The Washington Monthly: Coast Guard’s Sunk Costs

25.11.08

Categorie: Industry, Naval |

081112-g-0694d-216.JPG

More than a decade ago, the Coast Guard came up with a plan, called Deepwater, to replace aging vessels like Dallas with new cutters, at a reasonable cost to taxpayers. But in the feverish aftermath of 9/11, with the Bush administration eager to turn all government departments into outposts of the war on terror, the humble Coast Guard attempted a far more ambitious transformation — a $24 billion scheme to transform its boats into an integrated fleet boasting heavy weaponry and futuristic communications systems. When the agency leapt at the opportunity to get its hands on an expanded budget and high-tech ships, however, it failed to put in place the necessary tools to make sure that such massive contracts would actually deliver what the government ordered. The result has been six years of incompetence and alleged fraud by private contractors and billions of squandered taxpayer money, much of it wasted on flawed boats that have since been scrapped. The Coast Guard, meanwhile, is still attempting to play a growing military role with ships that are old, unreliable, and a hazard to their crews.

Read the whole story at The Washington Monthly.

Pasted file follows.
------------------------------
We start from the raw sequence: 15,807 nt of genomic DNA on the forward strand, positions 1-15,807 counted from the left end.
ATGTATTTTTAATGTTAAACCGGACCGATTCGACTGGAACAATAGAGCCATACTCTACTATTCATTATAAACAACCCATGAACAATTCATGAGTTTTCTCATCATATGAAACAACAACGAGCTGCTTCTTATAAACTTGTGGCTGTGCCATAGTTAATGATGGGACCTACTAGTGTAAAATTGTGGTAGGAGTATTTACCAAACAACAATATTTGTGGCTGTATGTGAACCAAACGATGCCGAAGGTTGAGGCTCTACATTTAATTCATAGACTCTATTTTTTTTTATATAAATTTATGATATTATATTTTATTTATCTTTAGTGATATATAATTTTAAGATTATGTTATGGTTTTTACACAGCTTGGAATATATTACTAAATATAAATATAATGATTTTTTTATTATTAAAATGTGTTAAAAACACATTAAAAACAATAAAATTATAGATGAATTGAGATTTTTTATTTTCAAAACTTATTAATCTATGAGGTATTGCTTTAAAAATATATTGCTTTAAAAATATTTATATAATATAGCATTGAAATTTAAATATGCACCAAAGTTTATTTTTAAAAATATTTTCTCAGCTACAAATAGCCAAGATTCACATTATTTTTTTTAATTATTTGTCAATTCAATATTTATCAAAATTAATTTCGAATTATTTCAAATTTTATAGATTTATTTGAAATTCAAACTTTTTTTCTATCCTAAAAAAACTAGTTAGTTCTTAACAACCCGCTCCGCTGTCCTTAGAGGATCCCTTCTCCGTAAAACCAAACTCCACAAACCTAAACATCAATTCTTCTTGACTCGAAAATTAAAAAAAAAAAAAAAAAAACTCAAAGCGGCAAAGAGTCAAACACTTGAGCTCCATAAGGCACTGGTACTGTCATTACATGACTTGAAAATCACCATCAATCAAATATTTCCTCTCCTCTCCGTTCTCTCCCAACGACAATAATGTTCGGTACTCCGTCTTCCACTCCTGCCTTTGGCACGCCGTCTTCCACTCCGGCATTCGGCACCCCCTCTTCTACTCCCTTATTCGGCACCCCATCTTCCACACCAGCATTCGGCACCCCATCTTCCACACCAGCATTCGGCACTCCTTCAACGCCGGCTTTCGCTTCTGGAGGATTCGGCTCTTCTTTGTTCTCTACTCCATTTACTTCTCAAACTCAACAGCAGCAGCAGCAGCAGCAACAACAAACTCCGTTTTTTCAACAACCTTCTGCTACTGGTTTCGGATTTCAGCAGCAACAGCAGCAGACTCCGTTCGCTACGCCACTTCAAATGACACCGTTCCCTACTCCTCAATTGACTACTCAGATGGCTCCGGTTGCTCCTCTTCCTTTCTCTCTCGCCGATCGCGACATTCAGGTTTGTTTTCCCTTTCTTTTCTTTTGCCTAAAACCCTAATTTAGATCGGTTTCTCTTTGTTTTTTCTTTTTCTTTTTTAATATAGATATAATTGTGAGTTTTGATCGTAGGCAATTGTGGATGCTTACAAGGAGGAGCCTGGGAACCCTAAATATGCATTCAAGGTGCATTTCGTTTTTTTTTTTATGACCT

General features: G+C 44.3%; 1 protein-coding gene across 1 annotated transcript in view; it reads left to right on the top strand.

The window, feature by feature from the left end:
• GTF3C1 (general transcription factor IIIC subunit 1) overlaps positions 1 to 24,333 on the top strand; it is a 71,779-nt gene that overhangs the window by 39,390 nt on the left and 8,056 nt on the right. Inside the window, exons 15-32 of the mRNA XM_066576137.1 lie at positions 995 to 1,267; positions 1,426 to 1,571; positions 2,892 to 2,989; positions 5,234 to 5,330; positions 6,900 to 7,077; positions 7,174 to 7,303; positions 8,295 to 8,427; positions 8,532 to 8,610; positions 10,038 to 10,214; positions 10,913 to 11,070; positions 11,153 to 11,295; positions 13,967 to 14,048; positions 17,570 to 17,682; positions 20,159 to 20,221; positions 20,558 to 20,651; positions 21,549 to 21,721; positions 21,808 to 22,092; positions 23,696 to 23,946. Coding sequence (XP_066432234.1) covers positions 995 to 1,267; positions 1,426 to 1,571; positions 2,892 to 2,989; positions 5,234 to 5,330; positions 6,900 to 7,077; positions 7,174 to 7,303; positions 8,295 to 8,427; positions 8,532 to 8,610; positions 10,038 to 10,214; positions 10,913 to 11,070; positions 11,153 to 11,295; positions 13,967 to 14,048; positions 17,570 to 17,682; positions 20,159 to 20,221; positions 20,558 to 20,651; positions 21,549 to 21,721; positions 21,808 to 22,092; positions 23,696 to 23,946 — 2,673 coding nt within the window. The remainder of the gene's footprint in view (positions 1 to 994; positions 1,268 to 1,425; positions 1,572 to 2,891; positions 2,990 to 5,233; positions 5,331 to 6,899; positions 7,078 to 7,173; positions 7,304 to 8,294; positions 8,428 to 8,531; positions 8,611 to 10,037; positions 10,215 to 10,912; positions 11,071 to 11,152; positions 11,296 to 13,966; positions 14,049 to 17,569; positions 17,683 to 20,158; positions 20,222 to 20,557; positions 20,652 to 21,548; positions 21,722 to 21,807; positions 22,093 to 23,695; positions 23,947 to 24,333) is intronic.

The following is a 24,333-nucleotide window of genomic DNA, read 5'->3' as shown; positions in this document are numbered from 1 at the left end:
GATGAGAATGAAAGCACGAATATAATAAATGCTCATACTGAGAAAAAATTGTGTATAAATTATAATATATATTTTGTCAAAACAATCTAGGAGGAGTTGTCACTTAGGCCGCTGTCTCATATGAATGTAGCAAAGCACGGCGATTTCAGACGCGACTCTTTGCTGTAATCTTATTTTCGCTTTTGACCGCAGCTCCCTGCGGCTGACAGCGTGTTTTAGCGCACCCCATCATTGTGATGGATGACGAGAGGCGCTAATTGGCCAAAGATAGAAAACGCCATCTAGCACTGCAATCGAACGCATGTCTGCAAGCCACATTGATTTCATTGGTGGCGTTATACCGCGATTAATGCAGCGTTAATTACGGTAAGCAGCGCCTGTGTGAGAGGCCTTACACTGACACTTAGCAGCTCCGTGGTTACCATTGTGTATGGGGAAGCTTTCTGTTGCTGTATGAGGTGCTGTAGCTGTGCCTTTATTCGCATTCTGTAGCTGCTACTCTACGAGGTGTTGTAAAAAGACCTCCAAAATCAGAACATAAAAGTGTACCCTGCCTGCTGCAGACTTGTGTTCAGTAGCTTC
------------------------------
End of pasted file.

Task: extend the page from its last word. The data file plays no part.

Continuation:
(Photo: Coast Guard)

Related:
Coast Guard’s billions
Congress wants to take away CG’s buying power
Coasties in Georgia
Coasties to the rescue!
Behind the Coast Guard’s rescue spin
Coast Guard spins rescue
Cutters got leaky networks
Coast Guard slams contractors
What’s next for Deepwater?
Coast Guard sinking ever faster
Deepwater: the good and the bad
Lockheed’s bad boats

|

2 Responses to “The Washington Monthly: Coast Guard’s Sunk Costs”

  1. [...] Related: Coast Guard lawsuit Coast Guard’s sunk costs Coast Guard’s billions Congress wants to take away CG’s buying power Coasties in Georgia Coasties to the rescue! Behind the Coast Guard’s rescue spin Coast Guard spins rescue Cutters got leaky networks Coast Guard slams contractors What’s next for Deepwater? Coast Guard sinking ever faster Deepwater: the good and the bad Lockheed’s bad boats No Comments so far Leave a comment RSS feed for comments on this post. TrackBack URI Leave a comment Line and paragraph breaks automatic, e-mail address never displayed, HTML allowed: <a href="" title=""> <abbr title=""> <acronym title=""> <b> <blockquote cite=""> <code> <em> <i> <strike> <strong> [...]

  2. [...] * The Coast Guard’s desperate struggle to reform its bureaucracy. [...]

Leave a Reply